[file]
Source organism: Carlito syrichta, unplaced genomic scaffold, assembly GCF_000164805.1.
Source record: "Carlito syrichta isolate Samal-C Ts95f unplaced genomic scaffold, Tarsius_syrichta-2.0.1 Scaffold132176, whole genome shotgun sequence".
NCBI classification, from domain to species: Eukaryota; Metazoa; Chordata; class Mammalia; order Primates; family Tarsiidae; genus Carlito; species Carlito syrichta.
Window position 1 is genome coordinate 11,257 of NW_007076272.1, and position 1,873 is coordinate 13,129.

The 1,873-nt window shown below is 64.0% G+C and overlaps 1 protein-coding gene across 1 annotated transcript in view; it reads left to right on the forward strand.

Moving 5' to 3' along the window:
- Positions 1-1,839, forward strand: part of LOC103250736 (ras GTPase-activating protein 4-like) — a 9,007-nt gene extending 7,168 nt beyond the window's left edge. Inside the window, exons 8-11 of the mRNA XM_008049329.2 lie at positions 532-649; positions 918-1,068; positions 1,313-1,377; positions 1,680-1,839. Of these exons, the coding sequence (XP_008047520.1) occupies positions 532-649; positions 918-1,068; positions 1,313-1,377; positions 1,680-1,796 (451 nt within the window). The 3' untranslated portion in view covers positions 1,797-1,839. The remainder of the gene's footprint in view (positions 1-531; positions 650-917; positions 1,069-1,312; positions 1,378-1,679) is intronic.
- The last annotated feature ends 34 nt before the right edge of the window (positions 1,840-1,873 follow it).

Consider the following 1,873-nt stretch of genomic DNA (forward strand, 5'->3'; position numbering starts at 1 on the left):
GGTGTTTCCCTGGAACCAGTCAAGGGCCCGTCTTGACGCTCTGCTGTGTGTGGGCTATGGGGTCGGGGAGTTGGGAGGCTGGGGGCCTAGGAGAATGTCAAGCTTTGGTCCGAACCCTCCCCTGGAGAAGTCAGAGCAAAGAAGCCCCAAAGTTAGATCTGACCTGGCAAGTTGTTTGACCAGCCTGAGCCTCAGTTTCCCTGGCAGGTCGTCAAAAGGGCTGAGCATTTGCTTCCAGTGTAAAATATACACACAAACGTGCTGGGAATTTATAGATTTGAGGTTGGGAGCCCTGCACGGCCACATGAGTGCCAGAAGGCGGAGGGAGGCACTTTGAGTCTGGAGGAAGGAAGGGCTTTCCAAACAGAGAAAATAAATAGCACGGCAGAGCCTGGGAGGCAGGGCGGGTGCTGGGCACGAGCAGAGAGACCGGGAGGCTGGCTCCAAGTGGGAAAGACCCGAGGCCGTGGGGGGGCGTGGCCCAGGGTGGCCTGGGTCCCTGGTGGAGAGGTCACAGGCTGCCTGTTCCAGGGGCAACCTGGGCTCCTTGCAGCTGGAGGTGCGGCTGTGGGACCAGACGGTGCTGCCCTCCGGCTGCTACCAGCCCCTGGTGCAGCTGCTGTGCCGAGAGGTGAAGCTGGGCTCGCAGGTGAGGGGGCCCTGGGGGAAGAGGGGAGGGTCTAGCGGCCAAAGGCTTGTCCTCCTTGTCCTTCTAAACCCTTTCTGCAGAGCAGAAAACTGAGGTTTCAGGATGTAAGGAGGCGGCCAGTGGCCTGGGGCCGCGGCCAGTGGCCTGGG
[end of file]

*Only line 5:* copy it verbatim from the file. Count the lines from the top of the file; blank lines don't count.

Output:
The 1,873-nt window shown below is 64.0% G+C and overlaps 1 protein-coding gene across 1 annotated transcript in view; it reads left to right on the forward strand.